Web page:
Having had enough of walking we decided it was time for a sit down.  One of the vintage trams would be the ideal place.  After rummaging around in all my pockets for several minutes, my ego was somewhat dented when I discovered my ticket was nowhere to be found.  I can only surmise that on one of the numerous occasions I pulled the street map of Prague out of my pocket, the ticket, unbeknown to me, fluttered to the ground.  You see, I never did settle on one dedicated pocket for the map and one for the ticket which would, on hindsight, have been wise.  Tim’s ticket was safely tucked inside his wallet.  No chance he was going to lose it from there as his wallet very rarely sees the light of day.  I had to fess up to my loss of course.  To his credit Tim didn’t say a word, just gave me a knowing, smug look.  Mmm, touché.

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One of the vintage trams we would have travelled on had I not lost my ticket.

As it was getting late anyway we decided to head back to the campsite.  So, contactless card wafted once again I purchased a second ticket.

As beautiful as Prague is, two days in a city is as much as we can manage in one stretch so we went off seeking pastures new.

Na shledanou!

A brewery tour in Plzeň…. .

A trip to the Czech Republic would not be complete without at least one visit to a brewery.  The Pilsner Urquell brewery, in Plzeň, is the largest brewery in the Czech Republic so we went on line and booked our tickets for an English speaking tour.  Basing ourselves at a campsite on a lakeside a few miles out of town we hopped on the train to take us into the centre of Plzeň.  Only it wasn’t taking us into the centre of Plzeň as we soon found out when the ticket conductor started chuckling whilst shaking his head and pointing in the other direction.  Ho hum.  Getting off at the first available stop we then realised we should be getting the tram into the centre not the train.  Easy mistake to make.  Tram……train………same thing to me.

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Tram…….not train.

After finally locating the tram stop and waving my contactless card in front of the machine, which duly spat out two tickets, we made it into town.  We just had an hour to kill before our allotted tour time.  Mmm.  What to do.  Walk the town admiring the architecture?  Sit in the cathedral and contemplate the meaning of life?  Or……….go directly to the brewery to see if we can sample their wares before the tour.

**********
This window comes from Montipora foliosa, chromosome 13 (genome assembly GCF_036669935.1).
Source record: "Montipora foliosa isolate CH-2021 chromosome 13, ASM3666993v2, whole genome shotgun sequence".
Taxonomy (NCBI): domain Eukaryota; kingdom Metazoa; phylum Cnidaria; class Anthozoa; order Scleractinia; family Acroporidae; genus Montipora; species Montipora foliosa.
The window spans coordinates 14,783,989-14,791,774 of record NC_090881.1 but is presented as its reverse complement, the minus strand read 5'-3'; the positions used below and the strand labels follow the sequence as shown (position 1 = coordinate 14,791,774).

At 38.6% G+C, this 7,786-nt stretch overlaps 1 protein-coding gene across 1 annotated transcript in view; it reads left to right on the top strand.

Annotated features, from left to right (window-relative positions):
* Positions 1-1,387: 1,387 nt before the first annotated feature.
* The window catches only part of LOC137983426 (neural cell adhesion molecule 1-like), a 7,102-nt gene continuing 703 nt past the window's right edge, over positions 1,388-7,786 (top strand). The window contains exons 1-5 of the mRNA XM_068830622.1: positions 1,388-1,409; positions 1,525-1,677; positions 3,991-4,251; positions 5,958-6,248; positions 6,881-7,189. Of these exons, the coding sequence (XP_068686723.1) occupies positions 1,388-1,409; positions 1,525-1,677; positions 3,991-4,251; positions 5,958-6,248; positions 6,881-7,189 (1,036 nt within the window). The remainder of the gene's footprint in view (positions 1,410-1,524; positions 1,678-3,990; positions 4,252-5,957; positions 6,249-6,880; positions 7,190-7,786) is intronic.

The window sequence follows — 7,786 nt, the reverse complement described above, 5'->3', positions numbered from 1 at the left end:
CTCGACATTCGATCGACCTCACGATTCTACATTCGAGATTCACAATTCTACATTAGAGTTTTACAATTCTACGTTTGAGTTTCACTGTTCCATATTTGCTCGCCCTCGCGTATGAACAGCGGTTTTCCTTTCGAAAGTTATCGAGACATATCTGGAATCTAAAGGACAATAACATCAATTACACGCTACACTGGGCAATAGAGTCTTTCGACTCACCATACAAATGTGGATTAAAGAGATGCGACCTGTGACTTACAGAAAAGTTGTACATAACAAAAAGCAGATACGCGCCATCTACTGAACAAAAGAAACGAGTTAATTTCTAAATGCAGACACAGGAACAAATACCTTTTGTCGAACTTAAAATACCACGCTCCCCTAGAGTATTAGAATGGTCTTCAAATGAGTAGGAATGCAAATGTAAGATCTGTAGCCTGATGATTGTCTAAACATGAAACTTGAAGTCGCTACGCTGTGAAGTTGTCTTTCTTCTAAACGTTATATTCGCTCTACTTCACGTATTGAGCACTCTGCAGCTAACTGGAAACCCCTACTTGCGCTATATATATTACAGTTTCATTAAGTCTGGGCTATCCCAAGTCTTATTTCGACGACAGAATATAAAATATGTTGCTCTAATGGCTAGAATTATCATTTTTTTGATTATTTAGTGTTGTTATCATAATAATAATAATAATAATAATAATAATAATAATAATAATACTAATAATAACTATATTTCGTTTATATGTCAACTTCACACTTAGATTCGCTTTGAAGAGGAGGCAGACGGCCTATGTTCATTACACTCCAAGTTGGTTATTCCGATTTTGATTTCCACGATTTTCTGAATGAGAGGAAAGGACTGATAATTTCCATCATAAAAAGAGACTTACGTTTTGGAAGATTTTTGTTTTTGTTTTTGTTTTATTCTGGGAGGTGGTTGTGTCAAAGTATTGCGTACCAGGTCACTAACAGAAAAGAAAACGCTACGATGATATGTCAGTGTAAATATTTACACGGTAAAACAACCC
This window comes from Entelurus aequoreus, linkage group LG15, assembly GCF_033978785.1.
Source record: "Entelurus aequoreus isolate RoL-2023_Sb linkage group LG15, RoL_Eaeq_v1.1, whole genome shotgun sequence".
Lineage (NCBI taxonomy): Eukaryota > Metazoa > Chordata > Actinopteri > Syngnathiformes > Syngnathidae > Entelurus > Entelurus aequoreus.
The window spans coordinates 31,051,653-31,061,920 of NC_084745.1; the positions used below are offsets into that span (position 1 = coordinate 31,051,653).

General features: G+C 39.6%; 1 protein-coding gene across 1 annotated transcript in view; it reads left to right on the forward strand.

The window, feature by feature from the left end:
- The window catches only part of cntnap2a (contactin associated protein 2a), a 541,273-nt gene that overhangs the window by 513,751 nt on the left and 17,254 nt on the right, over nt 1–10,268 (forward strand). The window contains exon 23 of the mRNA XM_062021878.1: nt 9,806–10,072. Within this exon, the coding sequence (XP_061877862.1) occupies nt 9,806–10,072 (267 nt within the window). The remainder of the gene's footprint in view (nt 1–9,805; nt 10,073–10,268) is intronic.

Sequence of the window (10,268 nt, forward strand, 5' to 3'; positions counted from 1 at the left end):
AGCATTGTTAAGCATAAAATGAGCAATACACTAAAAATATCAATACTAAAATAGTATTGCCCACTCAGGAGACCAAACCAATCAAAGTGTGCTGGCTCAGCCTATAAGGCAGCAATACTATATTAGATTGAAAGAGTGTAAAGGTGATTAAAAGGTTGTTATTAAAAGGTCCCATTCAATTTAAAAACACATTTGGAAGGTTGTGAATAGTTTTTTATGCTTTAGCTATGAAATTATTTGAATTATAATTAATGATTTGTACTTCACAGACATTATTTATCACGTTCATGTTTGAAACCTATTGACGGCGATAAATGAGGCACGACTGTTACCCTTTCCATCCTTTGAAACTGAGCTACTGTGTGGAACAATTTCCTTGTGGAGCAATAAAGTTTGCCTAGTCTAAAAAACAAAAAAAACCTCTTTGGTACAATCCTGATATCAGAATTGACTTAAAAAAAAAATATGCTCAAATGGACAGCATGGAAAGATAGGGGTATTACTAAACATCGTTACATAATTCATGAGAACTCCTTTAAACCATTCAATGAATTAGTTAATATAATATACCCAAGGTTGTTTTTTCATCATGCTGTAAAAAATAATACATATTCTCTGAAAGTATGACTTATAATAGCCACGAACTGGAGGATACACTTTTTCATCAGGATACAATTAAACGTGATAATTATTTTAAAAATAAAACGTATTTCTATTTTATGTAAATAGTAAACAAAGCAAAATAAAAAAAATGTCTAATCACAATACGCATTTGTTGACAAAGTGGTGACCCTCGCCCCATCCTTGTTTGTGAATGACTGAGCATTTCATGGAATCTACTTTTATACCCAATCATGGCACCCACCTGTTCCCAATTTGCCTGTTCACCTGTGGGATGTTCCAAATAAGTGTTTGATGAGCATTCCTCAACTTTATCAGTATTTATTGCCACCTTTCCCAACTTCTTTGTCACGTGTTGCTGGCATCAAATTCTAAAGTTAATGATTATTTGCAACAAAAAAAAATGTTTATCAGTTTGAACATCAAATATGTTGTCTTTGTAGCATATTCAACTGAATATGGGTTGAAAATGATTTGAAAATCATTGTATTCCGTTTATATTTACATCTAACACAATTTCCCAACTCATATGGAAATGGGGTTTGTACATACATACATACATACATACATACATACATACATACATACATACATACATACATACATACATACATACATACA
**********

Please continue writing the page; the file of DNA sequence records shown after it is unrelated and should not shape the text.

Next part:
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The tour started well……

Having killed an hour in the brewery bar/restaurant we duly lined up for our tour.  Now, maybe I’m being a bit harsh but our tour guide really wasn’t the best.  Lovely though she was she had a very thick accent and spoke in such a monotone, as if reading from a memorized script, that I lost the will to live within the first ten minutes.  No passion, no humour, nothing.

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….but soon deteriorated.

Our group of about fifty was herded onto a bus, which felt remarkably like being on an airport bus taxiing across the runway, which took us to the bottling plant and then on to another area to look at, I dunno, other stuff.  As I said, I’d switched off.

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The cellars……the only interesting bit.

The only interesting bit was going down to the underground cellars, which I don’t think are used anymore, to see where the beer barrels used to be stored.  It was there that the tour reached fever pitch as we were allowed to sample one glass of unpasteurised Pilsner Urquell beer.

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Sorry, rubbish picture but we didn’t have time to stop as they wanted to get us all through quickly.

We had to drink up in double quick time though as the next tour group was coming through.  I was just glad to get out as it was freezing cold down in the cellar.  Disappointed.  Sooo disappointed.

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The beer glass made out of bits of wood was OK.

In contrast, our wine tour in France last year, with an engaging guide and small group, ended in the warm ambience of a welcoming bar where we were able to take our time sampling the four different wines that were made there.

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Sampling the wine of the Bouvet Ladubay cellars after our tour in France last year.  All in all, a much more civilised affair.

To cheer ourselves up we splashed out on the three course set menu at the campsite restaurant for 134Kč (about £4.74).  Potato soup, burger and chips followed by ice cream.  Living it large we are.

Next stop…………Prague.

Mĕj Se!

 

 

Onwards to the Czech Republic…. .

Passau, our last stop before leaving Germany, will forever be associated with punctures for us.  There are three stellplatz’ to choose from in Passau, one is €13, another €8 and the one 3km outside the town centre is €0.  Obviously we were liking the €0 option as a 3km bike ride was preferable to spending money which could be used for other things like beer for example.

Our ride didn’t start off well as the route into town was on a grotty cycleway adjacent to a busy dual carriageway and 1km in I had a puncture.  Not a problem though as we carry two spare tubes.   Long story short – both tubes had perished and Tim was dispatched off to the nearest bike shop to source some new ones.  That left me at the roadside twiddling my thumbs trying not to look like I was in dire straits.  I obviously didn’t succeed though as a total of four cars stopped to offer me assistance.   I thanked them all profusely in my recently acquired but limited German and tried to explain that my knight in shining armour (aka Tim) was just minutes away.  They all seemed to understand and went merrily on their way.  With the new tube eventually fitted we carried on our ride into Passau making a mental note to check the bike spares periodically in future.

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Looking at the Danube towards the old town.